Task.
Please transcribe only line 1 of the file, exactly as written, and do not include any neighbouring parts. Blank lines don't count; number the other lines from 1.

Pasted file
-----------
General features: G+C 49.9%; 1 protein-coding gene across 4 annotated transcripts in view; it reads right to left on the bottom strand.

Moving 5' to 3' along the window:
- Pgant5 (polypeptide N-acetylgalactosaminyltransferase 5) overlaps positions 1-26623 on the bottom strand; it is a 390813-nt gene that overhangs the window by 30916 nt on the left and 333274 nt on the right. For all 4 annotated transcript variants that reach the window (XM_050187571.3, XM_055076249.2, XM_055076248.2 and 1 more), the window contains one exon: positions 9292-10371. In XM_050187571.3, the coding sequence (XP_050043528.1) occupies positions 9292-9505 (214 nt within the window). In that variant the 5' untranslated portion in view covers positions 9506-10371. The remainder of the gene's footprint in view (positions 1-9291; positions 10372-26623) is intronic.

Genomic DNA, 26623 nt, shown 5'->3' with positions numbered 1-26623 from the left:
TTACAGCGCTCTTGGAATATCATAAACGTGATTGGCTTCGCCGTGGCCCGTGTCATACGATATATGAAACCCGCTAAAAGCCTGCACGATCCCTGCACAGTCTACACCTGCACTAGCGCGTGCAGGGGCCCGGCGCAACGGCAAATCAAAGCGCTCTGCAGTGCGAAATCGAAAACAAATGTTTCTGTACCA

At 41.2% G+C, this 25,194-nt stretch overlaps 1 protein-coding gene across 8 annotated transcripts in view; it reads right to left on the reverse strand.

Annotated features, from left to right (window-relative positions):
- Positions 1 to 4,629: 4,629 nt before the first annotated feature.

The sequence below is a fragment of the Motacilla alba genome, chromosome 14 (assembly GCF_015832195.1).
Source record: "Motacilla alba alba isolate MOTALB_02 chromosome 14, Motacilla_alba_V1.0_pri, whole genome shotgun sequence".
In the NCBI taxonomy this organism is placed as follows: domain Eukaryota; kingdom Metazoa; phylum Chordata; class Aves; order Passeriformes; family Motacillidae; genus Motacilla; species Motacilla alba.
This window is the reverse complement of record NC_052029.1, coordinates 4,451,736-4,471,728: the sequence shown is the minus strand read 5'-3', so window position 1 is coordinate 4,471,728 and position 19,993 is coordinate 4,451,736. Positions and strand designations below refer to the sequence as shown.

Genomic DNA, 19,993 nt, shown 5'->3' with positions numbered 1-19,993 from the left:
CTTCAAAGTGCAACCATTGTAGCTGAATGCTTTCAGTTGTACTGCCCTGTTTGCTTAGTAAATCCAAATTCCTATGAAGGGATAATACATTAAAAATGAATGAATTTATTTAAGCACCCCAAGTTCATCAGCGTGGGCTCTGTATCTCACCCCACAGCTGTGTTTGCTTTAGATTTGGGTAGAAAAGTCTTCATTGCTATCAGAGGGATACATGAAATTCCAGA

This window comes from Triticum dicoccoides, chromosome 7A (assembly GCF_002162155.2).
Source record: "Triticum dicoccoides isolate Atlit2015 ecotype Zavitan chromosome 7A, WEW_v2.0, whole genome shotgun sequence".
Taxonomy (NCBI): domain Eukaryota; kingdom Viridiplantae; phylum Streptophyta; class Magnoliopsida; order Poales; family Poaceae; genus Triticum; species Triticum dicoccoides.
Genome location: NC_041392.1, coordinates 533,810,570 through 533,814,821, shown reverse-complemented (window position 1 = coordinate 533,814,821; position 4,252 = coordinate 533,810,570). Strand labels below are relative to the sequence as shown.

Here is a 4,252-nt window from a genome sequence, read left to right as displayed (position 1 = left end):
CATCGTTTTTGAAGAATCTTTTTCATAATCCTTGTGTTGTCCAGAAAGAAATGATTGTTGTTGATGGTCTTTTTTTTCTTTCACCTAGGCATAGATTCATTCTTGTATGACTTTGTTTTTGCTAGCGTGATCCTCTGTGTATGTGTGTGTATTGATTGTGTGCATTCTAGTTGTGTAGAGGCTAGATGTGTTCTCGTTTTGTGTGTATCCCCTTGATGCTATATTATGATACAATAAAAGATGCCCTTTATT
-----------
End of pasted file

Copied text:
General features: G+C 49.9%; 1 protein-coding gene across 4 annotated transcripts in view; it reads right to left on the bottom strand.